Australia will create its own space agency in an attempt to cash in on a $420 billion aeronautical industry and create thousands of new jobs.
Most developed nations have a space agency, including New Zealand, and there were concerns Australia may be not be capitalising on the growing industry.
The Federal Government will detail the long-term plans at the 68th International Astronautical Congress in Adelaide, where the Opposition will also reveal its own plan.
Acting Industry Minister Michaelia Cash said the sector was growing fast globally, and Australia needed to be a part of it.
"A national space agency will ensure we have a strategic long-term plan that supports the development and application of space technologies and grows our domestic space industry," she said.
"The agency will be the anchor for our domestic co-ordination and the front door for our international engagement."
Senator Cash's office said the feedback from a review into the industry had overwhelmingly showed the need for a national space agency.
Astrophysicist Alan Duffy said he hoped the announcement would be a boon for the number of Australian jobs in space.
"We have longstanding ties with NASA, exploring space together and generating all of these jobs. And that's the key point of both the government's and Labor's plans, it is a jobs industry-first agency," he told ABC News Breakfast.
"It's designed to create satellites and new uses for the images that come from those satellites, and I don't mean giant, bus-sized satellites of the '60s and '70s.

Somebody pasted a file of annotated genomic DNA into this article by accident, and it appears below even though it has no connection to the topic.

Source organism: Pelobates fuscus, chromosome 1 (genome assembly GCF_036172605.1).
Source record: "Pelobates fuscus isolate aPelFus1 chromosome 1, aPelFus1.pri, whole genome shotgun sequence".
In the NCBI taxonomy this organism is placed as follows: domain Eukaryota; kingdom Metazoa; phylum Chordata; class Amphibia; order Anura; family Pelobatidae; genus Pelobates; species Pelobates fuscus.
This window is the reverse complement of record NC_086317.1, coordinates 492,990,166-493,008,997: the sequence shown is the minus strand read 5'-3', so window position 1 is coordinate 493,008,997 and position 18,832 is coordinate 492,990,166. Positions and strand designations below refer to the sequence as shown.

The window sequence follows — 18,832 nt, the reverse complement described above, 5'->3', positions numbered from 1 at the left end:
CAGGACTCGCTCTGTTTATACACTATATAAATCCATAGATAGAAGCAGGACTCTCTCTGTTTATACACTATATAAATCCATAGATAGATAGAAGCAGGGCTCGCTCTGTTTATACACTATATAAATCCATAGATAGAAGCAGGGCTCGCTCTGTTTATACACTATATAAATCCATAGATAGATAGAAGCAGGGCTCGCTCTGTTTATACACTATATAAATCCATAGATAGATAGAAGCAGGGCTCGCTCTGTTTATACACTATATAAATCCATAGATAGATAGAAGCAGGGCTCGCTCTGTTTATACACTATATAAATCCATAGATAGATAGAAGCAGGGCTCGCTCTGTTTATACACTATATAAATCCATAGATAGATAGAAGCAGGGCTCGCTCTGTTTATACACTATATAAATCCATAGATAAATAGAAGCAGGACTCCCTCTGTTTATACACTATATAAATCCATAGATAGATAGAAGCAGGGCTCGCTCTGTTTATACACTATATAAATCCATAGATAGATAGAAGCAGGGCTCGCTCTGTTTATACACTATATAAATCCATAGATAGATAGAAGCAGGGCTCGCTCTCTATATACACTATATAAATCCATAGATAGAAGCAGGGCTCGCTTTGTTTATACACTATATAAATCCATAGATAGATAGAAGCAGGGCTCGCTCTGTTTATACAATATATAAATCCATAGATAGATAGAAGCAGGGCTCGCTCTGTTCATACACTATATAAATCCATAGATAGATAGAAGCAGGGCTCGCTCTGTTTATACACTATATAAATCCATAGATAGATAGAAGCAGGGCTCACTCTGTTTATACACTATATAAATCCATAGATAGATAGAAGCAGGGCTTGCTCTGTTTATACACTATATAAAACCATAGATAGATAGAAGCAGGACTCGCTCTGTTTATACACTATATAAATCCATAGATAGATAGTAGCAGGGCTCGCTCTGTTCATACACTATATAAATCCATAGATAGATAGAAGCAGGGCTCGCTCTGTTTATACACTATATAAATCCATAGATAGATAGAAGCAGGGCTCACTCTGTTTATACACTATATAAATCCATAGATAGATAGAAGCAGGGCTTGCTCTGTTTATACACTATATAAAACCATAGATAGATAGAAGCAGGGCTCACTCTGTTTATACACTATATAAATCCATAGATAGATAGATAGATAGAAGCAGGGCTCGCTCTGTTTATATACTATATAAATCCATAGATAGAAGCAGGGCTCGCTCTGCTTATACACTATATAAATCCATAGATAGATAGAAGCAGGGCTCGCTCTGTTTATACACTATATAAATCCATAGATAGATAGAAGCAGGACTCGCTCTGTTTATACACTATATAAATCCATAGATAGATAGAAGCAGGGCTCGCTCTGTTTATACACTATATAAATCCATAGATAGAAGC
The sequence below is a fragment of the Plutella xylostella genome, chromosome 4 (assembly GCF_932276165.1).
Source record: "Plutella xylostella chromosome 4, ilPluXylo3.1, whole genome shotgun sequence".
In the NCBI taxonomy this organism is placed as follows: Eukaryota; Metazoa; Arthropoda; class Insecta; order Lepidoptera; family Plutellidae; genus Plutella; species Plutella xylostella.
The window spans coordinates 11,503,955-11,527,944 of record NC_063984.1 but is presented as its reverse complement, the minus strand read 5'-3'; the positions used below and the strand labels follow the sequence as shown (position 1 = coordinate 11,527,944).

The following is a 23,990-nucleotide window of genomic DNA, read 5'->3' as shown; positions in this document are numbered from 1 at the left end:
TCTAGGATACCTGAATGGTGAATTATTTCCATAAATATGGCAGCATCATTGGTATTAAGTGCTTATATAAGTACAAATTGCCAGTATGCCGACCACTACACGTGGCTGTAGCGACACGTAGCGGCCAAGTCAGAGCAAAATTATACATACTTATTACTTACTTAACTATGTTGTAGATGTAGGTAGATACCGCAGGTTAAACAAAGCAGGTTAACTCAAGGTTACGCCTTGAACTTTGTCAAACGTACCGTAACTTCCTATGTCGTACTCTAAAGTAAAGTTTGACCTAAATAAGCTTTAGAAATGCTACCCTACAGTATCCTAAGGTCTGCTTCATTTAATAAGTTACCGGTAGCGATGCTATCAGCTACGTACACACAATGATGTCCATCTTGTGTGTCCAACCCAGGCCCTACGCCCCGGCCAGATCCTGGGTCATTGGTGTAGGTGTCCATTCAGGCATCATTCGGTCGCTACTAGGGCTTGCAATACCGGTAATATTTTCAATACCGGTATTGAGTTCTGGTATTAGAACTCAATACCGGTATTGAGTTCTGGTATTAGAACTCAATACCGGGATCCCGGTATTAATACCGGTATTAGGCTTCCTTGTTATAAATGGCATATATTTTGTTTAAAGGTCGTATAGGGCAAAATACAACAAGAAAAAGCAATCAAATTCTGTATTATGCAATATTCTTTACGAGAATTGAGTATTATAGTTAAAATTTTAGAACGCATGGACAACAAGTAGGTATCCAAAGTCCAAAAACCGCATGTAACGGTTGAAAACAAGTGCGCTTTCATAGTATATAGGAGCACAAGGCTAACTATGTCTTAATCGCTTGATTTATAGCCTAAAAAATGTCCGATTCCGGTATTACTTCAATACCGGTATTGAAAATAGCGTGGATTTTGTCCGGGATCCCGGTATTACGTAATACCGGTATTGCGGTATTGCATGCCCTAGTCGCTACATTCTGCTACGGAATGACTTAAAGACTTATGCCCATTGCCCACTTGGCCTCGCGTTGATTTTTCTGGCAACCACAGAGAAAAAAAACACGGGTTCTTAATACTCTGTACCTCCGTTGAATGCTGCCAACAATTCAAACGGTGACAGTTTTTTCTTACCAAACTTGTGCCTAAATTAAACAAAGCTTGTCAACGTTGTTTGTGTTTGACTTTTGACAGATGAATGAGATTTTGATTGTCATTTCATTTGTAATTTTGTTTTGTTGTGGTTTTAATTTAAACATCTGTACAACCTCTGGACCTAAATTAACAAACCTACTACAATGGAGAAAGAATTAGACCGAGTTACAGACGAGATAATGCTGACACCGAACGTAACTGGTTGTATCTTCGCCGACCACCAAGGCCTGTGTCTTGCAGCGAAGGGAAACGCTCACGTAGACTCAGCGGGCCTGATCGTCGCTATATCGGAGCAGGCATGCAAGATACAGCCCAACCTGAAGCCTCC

"Thanks to smart phones something the size of a toaster has the same capabilities as some of these historic launches. So we get to space cheaper and we can do more when we're there."
South Australia set to benefit
The Australian government has not announced where the agency will be based, but South Australian senator Simon Birmingham said the state will benefit.
"Given our unique geography, we can be confident that South Australia will be central and a key beneficiary of any growth related to space agency-type activity," the government frontbencher said.
Last week, South Australian Labor Premier Jay Weatherill announced a space industry centre for his state and hinted the creation of a national body could be imminent.
"We know that the space industry in this country and around the world is growing at about three times the rate of growth [of] the rest of the growth in the world economy," he said.
Labor welcomes announcement
Federal Labor will today announce plans to double the size of Australia's space industry within five years of building an Australian Space, Science and Industry Agency.
Labor's science and research spokesman Kim Carr said the new agency would oversee the creation of thousands of new jobs in Australia.
He told the ABC the domestic industry has the skills and technology to cash in on the multi-billion dollar industry, but risks being left behind by other nations.
"We are dependent on other countries who can choose their own national interest over and above ours," he said.
"We certainly need to be able to protect our domestic interests, we need to build our industry capability and we need to secure the jobs of the future for Australia.
Senator Carr welcomed the government's space announcement but said it was "belated", pointing out that many in the science community have been saying it's overdue.
Prominent scientists, including Australian-born astronaut Andrew Thomas, have also called for the establishment of national space agency.
The industry has grown by about 10 percent each year since the late 1990s.
Australia already has significant involvement in national and international space activities, but a dedicated agency would help shape the development of a cohesive space program and provide a stronger platform for collaboration.